Re: Attn. Chris + All. Gum, Gelatine + Direct Carbon.
Yes, I do pass along all to my students. For instance, in my library project, when I came across the Metzner book and other Fresson prints by Turbeville, etc., I marked the book in my spreadsheet to scan for a Fresson powerpoint. I came across an '80's book that I was going to ditch and found out it had dye transfer prints in it, which, again, I will scan. And one cannot forget Outerbridge's tricolor carbon (or is it carbro?) work--stupendous. So alt can be found in all kinds of places that one doesn't expect. I do find that there is overwhelming info out there on daguerreotype, but gum? Hardly. I also continually share stuff from the alt list with them. It is an absolute HOOT when they do their presentations and after I tell them, "Yes, I know this person..." which has happened time and time again.
BTW, my math was wrong last night--I have eliminated 2200 books out of 3700 :) not 1200...it is a hard task to do because every book has its good points. Some are old, some outdated, some easy to eliminate. I think that Christopher James' book is probably the "bible" of alt in general--he is currently revising it now to be even more extensive and I excitedly await the new version.
And to answer the question of why do we do that? Share? Alt is a small community, and perhaps we share because it creates more community. Research is like a treasure hunt for me--like a garage sale where you get some incredible finds for nothing (except your time). I get so excited about research. But if I were to hold it all into my brain, of what use would that be? It's constipating. Plus, writing it all out is a way to organize the brain and get it in a neat little box so you don't have to glut your own brain hard drive space with the information.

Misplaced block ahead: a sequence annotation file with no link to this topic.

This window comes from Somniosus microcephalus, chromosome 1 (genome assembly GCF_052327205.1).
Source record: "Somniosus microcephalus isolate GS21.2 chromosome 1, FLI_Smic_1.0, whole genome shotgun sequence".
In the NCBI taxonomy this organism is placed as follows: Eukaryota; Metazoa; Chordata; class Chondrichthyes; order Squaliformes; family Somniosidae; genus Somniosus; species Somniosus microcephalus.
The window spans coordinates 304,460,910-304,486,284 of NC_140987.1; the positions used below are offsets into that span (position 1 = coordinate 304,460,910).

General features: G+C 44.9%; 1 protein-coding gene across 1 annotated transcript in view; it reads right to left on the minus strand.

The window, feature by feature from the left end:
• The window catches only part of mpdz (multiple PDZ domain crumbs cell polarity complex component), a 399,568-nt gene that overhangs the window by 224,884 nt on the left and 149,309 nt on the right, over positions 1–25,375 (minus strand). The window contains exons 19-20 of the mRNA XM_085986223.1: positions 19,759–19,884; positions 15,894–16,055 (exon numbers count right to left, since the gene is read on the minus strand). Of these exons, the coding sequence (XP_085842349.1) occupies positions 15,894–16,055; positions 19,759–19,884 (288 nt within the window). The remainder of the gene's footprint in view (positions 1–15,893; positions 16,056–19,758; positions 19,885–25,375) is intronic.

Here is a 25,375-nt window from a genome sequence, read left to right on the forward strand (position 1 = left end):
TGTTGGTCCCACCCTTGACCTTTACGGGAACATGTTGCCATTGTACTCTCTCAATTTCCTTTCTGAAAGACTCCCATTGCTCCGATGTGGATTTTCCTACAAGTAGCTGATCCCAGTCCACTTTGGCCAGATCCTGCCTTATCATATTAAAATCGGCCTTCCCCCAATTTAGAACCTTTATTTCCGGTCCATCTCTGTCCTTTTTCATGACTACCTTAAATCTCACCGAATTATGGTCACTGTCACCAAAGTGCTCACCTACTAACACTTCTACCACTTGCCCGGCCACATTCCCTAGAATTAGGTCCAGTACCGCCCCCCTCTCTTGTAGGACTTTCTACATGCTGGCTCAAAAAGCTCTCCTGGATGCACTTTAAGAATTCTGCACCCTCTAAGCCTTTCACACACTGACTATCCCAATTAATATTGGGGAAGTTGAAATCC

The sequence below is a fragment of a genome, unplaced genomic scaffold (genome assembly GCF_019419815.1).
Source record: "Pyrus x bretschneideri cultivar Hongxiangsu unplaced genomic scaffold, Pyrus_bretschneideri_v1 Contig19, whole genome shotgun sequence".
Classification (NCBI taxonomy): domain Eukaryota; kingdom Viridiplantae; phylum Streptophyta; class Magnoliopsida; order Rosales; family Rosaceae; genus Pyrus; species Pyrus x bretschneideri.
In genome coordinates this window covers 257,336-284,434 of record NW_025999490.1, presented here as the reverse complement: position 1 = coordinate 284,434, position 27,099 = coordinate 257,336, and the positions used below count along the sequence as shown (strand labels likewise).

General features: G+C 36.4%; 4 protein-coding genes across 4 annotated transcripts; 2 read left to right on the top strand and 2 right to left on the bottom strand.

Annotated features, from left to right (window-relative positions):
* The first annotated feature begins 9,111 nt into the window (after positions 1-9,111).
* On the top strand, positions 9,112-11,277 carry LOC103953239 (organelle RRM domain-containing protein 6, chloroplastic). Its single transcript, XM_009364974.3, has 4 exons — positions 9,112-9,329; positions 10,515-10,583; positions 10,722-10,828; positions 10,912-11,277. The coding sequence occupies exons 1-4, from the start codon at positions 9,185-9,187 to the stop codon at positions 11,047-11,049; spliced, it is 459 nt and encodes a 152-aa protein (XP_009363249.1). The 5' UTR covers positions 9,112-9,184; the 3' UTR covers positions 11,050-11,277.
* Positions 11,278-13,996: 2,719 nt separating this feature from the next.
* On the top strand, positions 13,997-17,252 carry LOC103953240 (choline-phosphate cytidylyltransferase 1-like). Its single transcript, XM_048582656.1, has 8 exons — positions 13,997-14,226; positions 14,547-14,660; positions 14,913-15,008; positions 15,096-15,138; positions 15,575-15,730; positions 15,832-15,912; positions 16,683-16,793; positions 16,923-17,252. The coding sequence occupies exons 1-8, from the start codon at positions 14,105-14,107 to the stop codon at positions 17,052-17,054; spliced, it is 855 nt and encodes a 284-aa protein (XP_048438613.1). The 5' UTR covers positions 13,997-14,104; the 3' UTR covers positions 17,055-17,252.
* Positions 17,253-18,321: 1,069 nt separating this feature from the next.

Now, as far as gelatin and gum, Art was so kind a few years back as to give me a copy of his patent. I run across articles on Fresson every now and again when researching gum, but of course, the articles are all sort of like "Well, the Fresson paper MAY contain this..."
The reason I am intrigued with the gelatin is that Echague said it provided a much more stable layer to use sawdust development with. But if I remember (Art can chime in here?) gum and gelatin do not mix well. But my gum printing formula is essentially a 1:1 mix (tho I use stock pigment mixes and use ammonium dichromate cut in half to a 15% dilution) so I don't have a clue how much gelatin I would mix in or how I would do it.
BTW I think the allure of Metzner's imagery is as much her expertise in sensual, languishing fashion imagery as it is the process. I think one reason I wasn't as impressed with her landscapes is that, for instance, graininess in an iceberg doesn't do that particular subject justice. I want my icebergs--icey. In person these images might be really stupendous, though.
PS to answer another post, my question to Nadeau would be why buy the process from Echague and not Fresson?
Chris, I am sure, and I hope, though, that you will be passing on to your students, who may not have direct access to this list, some of what is discussed here particularly re. the techniques of Fresson + Direct Carbon etc., when you can get time away from your bibliography work which seems very important to you, currently.